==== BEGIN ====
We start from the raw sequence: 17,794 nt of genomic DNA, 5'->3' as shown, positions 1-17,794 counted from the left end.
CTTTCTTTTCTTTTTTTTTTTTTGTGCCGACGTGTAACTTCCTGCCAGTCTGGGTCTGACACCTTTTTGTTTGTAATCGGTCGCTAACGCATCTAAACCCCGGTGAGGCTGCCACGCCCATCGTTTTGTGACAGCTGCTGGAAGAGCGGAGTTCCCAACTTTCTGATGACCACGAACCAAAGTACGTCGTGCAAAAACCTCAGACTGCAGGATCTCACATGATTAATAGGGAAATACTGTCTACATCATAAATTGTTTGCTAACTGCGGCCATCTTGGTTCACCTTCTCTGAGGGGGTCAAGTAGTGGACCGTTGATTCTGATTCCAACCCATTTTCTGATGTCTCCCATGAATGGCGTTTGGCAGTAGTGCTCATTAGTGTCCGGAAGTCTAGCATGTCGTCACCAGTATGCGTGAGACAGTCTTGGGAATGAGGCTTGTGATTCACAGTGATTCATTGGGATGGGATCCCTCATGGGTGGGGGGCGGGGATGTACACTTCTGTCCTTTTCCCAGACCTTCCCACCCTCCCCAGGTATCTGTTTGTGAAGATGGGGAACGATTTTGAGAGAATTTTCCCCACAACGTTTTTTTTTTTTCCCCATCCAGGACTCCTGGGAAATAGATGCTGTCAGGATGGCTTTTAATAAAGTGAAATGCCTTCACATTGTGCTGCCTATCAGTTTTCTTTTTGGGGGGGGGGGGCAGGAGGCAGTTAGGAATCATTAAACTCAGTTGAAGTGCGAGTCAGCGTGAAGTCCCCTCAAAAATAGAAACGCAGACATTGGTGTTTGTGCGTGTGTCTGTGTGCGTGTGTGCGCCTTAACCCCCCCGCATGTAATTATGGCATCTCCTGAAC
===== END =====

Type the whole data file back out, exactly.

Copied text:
We start from the raw sequence: 17,794 nt of genomic DNA, 5'->3' as shown, positions 1-17,794 counted from the left end.
CTTTCTTTTCTTTTTTTTTTTTTGTGCCGACGTGTAACTTCCTGCCAGTCTGGGTCTGACACCTTTTTGTTTGTAATCGGTCGCTAACGCATCTAAACCCCGGTGAGGCTGCCACGCCCATCGTTTTGTGACAGCTGCTGGAAGAGCGGAGTTCCCAACTTTCTGATGACCACGAACCAAAGTACGTCGTGCAAAAACCTCAGACTGCAGGATCTCACATGATTAATAGGGAAATACTGTCTACATCATAAATTGTTTGCTAACTGCGGCCATCTTGGTTCACCTTCTCTGAGGGGGTCAAGTAGTGGACCGTTGATTCTGATTCCAACCCATTTTCTGATGTCTCCCATGAATGGCGTTTGGCAGTAGTGCTCATTAGTGTCCGGAAGTCTAGCATGTCGTCACCAGTATGCGTGAGACAGTCTTGGGAATGAGGCTTGTGATTCACAGTGATTCATTGGGATGGGATCCCTCATGGGTGGGGGGCGGGGATGTACACTTCTGTCCTTTTCCCAGACCTTCCCACCCTCCCCAGGTATCTGTTTGTGAAGATGGGGAACGATTTTGAGAGAATTTTCCCCACAACGTTTTTTTTTTTTCCCCATCCAGGACTCCTGGGAAATAGATGCTGTCAGGATGGCTTTTAATAAAGTGAAATGCCTTCACATTGTGCTGCCTATCAGTTTTCTTTTTGGGGGGGGGGGGCAGGAGGCAGTTAGGAATCATTAAACTCAGTTGAAGTGCGAGTCAGCGTGAAGTCCCCTCAAAAATAGAAACGCAGACATTGGTGTTTGTGCGTGTGTCTGTGTGCGTGTGTGCGCCTTAACCCCCCCGCATGTAATTATGGCATCTCCTGAAC